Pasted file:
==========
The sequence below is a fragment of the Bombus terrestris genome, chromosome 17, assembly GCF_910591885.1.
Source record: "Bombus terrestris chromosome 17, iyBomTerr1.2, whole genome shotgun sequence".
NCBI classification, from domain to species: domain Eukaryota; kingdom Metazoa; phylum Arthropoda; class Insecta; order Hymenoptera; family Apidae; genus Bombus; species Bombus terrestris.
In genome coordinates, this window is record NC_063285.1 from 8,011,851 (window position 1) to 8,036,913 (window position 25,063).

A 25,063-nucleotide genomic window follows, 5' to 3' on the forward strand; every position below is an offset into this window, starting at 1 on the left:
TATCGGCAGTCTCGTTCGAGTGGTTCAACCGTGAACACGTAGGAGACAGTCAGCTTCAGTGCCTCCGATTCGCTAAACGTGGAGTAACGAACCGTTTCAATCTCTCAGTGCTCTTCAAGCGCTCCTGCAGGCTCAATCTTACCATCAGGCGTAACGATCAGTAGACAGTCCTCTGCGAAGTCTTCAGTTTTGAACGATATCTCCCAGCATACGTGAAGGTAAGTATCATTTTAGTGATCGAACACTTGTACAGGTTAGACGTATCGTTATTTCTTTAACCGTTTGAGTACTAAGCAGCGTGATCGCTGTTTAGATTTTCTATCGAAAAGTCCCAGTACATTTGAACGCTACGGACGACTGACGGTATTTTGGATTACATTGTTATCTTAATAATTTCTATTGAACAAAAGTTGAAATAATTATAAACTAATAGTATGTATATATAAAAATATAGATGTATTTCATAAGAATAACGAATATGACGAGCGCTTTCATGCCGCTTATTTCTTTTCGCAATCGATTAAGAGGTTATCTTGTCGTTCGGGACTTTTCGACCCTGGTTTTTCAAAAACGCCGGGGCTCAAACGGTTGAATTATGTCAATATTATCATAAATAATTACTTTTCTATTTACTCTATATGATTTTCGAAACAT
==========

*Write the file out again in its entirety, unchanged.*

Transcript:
The sequence below is a fragment of the Bombus terrestris genome, chromosome 17, assembly GCF_910591885.1.
Source record: "Bombus terrestris chromosome 17, iyBomTerr1.2, whole genome shotgun sequence".
NCBI classification, from domain to species: domain Eukaryota; kingdom Metazoa; phylum Arthropoda; class Insecta; order Hymenoptera; family Apidae; genus Bombus; species Bombus terrestris.
In genome coordinates, this window is record NC_063285.1 from 8,011,851 (window position 1) to 8,036,913 (window position 25,063).

A 25,063-nucleotide genomic window follows, 5' to 3' on the forward strand; every position below is an offset into this window, starting at 1 on the left:
TATCGGCAGTCTCGTTCGAGTGGTTCAACCGTGAACACGTAGGAGACAGTCAGCTTCAGTGCCTCCGATTCGCTAAACGTGGAGTAACGAACCGTTTCAATCTCTCAGTGCTCTTCAAGCGCTCCTGCAGGCTCAATCTTACCATCAGGCGTAACGATCAGTAGACAGTCCTCTGCGAAGTCTTCAGTTTTGAACGATATCTCCCAGCATACGTGAAGGTAAGTATCATTTTAGTGATCGAACACTTGTACAGGTTAGACGTATCGTTATTTCTTTAACCGTTTGAGTACTAAGCAGCGTGATCGCTGTTTAGATTTTCTATCGAAAAGTCCCAGTACATTTGAACGCTACGGACGACTGACGGTATTTTGGATTACATTGTTATCTTAATAATTTCTATTGAACAAAAGTTGAAATAATTATAAACTAATAGTATGTATATATAAAAATATAGATGTATTTCATAAGAATAACGAATATGACGAGCGCTTTCATGCCGCTTATTTCTTTTCGCAATCGATTAAGAGGTTATCTTGTCGTTCGGGACTTTTCGACCCTGGTTTTTCAAAAACGCCGGGGCTCAAACGGTTGAATTATGTCAATATTATCATAAATAATTACTTTTCTATTTACTCTATATGATTTTCGAAACAT